Fiehler K, Schütz I, Meller T, Thaler, L (2015). Neural correlates of human echolocation of path direction during walking. Multisensory Research, 28, 195-226.

Hjelmervik H, Westerhausen R, Hirnstein M, Specht K, Hausmann M (2015). The neural correlates of sex differences in left-right confusion. Neuroimage, 113:196-206.

Ihssen N, Linden DE, Miller CE, Shapiro KL (2015). Neural mechanisms underlying visual short-term memory gain for temporally distinct objects. Cerebral Cortex, 25(8), 2149-2159.

Milne JL, Goodale MA, Arnott SR, Kish D, Thaler L. Parahippocampal cortex is involved in material processing through echolocation in blind echolocation experts. (2015). Vision Res 109,139-48.

Milner AD (2015). Visual streams: dorsal and ventral. In International Encyclopedia of the Social & Behavioral Sciences, 2nd edition. London: Elsevier, pp 201-206.

Monaco S, Sedda A, Cavina-Pratesi C, Culham JC. (2015). Neural correlates of object size and object location during grasping actions. Eur J Neurosci 41(4),454-465.

Whitwell RL, Milner AD, Cavina-Pratesi C, Barat M, Goodale MA (2015). Patient DF’s visual brain in action: visual feedforward control in a patient with visual form agnosia. Vision Res 110, 265-276.

David N, Schultz J, Milne E, Schunke O, Schöttle D, Münchau A, Siegel M, Vogeley K & Engel AK. (2014). Right Temporoparietal Gray Matter Predicts Accuracy of Social Perception in the Autism Spectrum. Journal of Autism and Developmental Disorders, 44(6), 1433-1446.

Ellison A, Ball KL, Moseley P, Dowsett J, Smith DT, Weis S, Lane AR. (2014). Functional interaction between right parietal and bilateral frontal cortices during visual search tasks revealed using functional magnetic imaging and transcranial direct current stimulation. PLoS One, 9(4):e93767.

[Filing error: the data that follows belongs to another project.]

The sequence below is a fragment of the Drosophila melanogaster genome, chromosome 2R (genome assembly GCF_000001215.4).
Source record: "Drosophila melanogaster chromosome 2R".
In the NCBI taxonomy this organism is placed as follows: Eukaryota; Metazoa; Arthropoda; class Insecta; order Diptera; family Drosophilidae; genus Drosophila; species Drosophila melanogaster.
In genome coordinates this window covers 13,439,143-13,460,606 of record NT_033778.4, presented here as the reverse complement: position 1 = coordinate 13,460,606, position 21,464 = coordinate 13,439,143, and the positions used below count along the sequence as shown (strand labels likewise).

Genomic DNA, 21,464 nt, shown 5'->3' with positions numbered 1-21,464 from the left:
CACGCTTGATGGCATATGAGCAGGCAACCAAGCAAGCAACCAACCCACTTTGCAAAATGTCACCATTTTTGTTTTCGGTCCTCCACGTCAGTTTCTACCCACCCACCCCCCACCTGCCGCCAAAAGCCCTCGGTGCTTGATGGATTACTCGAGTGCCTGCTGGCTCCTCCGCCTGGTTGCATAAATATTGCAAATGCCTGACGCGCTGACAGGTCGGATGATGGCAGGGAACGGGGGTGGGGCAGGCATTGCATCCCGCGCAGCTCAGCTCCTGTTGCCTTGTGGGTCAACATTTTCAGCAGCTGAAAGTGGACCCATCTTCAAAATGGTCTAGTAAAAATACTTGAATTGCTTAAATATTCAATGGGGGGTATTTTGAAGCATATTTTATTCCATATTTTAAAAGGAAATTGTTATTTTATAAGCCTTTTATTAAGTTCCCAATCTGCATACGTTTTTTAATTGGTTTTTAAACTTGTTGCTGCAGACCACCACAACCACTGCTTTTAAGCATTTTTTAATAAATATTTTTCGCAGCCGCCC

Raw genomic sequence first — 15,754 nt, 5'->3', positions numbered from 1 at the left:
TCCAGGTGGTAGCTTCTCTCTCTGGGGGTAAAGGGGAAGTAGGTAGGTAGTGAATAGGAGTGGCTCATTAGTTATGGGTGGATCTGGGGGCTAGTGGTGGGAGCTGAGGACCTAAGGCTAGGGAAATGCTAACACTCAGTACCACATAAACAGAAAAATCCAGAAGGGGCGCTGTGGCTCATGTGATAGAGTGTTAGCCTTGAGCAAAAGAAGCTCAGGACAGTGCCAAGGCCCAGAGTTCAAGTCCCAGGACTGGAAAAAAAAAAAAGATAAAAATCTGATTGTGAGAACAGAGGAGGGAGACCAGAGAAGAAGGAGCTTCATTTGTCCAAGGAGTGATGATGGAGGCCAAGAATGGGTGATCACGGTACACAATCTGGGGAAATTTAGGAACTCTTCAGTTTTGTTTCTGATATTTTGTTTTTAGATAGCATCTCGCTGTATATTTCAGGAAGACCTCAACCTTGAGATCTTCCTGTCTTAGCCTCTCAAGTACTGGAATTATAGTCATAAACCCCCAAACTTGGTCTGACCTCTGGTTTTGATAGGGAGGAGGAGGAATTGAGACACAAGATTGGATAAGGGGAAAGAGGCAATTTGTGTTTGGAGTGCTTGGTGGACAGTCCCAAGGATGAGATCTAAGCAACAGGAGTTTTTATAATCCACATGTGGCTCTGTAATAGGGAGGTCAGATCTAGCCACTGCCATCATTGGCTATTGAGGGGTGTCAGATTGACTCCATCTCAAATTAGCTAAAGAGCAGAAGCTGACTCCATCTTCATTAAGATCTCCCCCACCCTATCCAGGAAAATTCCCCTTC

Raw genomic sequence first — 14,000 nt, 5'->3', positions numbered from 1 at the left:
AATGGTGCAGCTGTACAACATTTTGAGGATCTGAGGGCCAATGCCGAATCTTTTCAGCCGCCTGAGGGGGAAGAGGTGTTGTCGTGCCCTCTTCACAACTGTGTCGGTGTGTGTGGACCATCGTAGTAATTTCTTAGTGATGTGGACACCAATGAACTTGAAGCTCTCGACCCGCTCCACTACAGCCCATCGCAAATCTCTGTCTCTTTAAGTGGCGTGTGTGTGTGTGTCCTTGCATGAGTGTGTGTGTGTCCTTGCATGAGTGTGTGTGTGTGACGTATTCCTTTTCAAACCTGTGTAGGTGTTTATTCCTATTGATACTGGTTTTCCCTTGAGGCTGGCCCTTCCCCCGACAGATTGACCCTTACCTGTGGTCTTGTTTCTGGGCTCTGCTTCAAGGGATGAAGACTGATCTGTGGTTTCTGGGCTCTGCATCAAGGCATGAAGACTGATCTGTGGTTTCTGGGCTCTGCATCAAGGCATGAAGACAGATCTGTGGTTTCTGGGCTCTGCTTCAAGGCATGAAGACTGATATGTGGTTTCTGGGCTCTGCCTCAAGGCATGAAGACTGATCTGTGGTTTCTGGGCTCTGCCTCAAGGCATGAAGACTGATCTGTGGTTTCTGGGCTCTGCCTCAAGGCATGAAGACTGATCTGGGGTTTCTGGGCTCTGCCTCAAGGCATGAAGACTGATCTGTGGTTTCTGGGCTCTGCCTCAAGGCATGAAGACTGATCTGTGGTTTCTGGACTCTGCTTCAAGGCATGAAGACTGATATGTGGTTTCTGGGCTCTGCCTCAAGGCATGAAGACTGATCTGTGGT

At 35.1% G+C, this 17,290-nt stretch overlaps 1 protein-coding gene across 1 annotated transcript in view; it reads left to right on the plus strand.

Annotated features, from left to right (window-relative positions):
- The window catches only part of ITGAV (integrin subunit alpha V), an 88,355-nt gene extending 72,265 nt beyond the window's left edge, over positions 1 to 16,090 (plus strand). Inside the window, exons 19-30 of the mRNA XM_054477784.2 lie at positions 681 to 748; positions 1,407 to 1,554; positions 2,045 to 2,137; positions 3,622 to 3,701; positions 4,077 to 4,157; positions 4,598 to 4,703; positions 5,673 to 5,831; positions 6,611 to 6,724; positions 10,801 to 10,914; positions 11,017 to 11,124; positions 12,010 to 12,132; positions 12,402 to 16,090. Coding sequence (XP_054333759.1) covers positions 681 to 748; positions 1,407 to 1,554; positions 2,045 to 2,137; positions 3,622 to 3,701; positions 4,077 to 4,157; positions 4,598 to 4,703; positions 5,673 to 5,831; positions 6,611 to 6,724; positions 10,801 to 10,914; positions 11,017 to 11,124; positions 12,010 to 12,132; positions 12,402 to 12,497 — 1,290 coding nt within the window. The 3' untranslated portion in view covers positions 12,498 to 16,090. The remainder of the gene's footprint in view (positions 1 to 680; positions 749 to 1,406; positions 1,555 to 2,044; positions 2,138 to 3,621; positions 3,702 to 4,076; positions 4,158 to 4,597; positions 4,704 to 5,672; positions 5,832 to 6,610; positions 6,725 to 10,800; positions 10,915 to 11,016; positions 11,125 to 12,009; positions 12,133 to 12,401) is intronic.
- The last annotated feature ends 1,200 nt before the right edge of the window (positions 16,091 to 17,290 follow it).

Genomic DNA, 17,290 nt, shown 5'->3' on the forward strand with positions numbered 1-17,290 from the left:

Hjelmervik H, Hausmann M, Osnes B, Westerhausen R, Specht K. (2014). Resting states are resting traits – An fMRI study of sex differences and menstrual cycle effects in resting state cognitive control networks. PLoS ONE, 9(7). e103492.

Levita L, Bois C, Healey A, Smyllie E, Papakonstantinou E, Hartley T, Lever C. (2014). The Behavioural Inhibition System, anxiety and hippocampal volume in a non-clinical population.Biol Mood Anxiety Disord., 4(1):4.

Thaler L, Milne JL, Arnott S, Kish D, Goodale MA. (2014). Neural Correlates of Motion Processing through Echolocation, Source Hearing and Vision in Blind Echolocation Experts and Sighted Echolocation Novices. Journal of Neurophysiology, 111: 112:127.

Thimm M, Weis S, Hausmann M, Sturm W. (2014). Menstrual cycle effects on selective attention and its underlying cortical networks. Neuroscience, 258, 307-317.

Arnott SR, Thaler L, Milne J, Kish D, Goodale MA. (2013). Shape-specific activation of occipital cortex in an early blind echolocation expert. Neuropsychologia, 51, 938-949.

Bridge H, Thomas OM, Minini L, Cavina-Pratesi C, Milner AD, Parker AJ. (2013). Structural and functional changes across the visual cortex of a patient with visual form agnosia. J Neurosci, 31, 33(31), 12779-12791.